The most worrying message was yet to come. “If we are to achieve our ultimate aim of promotion, we must embark on this journey together,” was Chansiri’s concluding message. If in doubt, resort to emotional blackmail. The limits of FFFP were supposed to force clubs to do things the ‘right’ way. Instead, the message is this: Signings will be made, but only if you fund them. Fail to do so, and fans only have themselves to blame.
The other conclusion is that many Sheffield Wednesday fans will no longer be able to attend home games regularly, and many families will struggle to bring through the next generation of supporters. Football should be accommodating and inviting; instead it is becoming increasingly elitist, open only to those with middle-class incomes.
In January, a report revealed that South Yorkshire is the fifth poorest region in Northern Europe, and it has the highest level of child poverty in the country. The region also has the second highest unemployment of any region in the UK, and average earnings in Sheffield have dropped by almost £2,000 per person since 2008 – the worst fall in Yorkshire. Still, the multimillionaire owner says “we’re all in it together” so that’ll keep everyone warm at night.
Not every game at Hillsborough this season will set home supporters back £52, of course. The opening day fixture against Bristol City (promoted from League One) will cost only £36-£43 for adults. You can get a ticket for a Wednesday night game against Reading for £36, if you book a month in advance.
The avarice continues apace. Want to have a long-sleeved home shirt with the club captain’s name on the back delivered to your home? That’ll be £70.85, please. There is a £2 discount for short sleeves, mercifully.
Some will not care, of course, and these fans at York City on Saturday certainly seem pleased with their rich owner. There is no doubt that an element of the club’s support will stomach the hike and manage, comfortably or otherwise. For balance it is worth pointing out that season tickets only increased by £50 on an ‘early bird’ basis.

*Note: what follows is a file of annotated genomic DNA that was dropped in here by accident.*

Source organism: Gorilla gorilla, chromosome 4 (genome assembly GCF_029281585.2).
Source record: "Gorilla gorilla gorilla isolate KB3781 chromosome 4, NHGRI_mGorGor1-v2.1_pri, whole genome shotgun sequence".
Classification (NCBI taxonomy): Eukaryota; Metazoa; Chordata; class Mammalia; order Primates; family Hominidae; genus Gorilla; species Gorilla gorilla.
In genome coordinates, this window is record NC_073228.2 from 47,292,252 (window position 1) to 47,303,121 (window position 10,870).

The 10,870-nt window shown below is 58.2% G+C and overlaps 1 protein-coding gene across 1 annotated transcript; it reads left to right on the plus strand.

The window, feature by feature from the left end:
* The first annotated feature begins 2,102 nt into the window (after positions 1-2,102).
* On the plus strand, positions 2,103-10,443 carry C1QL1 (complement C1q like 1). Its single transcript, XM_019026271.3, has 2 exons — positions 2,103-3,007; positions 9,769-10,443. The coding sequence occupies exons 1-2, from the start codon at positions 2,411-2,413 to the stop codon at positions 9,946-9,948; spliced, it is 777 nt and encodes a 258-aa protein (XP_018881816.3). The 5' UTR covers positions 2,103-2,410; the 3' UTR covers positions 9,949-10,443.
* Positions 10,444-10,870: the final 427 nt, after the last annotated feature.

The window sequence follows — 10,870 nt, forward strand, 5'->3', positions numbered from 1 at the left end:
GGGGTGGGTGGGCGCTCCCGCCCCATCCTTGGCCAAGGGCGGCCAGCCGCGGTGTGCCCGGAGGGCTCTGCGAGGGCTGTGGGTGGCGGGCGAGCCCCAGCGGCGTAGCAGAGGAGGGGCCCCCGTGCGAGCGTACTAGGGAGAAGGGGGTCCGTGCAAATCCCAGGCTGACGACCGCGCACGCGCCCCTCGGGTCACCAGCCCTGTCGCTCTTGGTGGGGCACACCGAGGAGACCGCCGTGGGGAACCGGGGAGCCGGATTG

But others won’t be able to stomach it. They will either be pushed into it, their addiction to their club laid bare by missing out in other aspects of their life, or they’ll simply have to say no. If this is going to be Wednesday’s big push for promotion with their ambitious new owners, they will follow it on BBC Radio Sheffield.
This is not to say that Chansiri is a dictatorial monster. He has injected funds into much-needed developments at Hillsborough, and begun a squad overhaul. But to increase the cost of a match ticket by £20 from one season to the next is a deeply concerning development.
Whatever the case, there is a sad home truth: This isn’t the fans’ club anymore, it’s Chansiri’s. They are now at the whim of a multimillionaire businessman – son of the 40th richest man in Thailand who makes his money in frozen fish – and that has never been more apparent. He has previously admitted that he bought Wednesday because his son persuaded him. His son is ten.
“We will do whatever is appropriate to invest in the club to get them to the Premier League,” was the message from Sheffield Wednesday’s owner upon taking over. That’s exactly the issue – fleecing supporters has become the depressing rule, not the exception. Just another tale of accepted exploitation…
Daniel Storey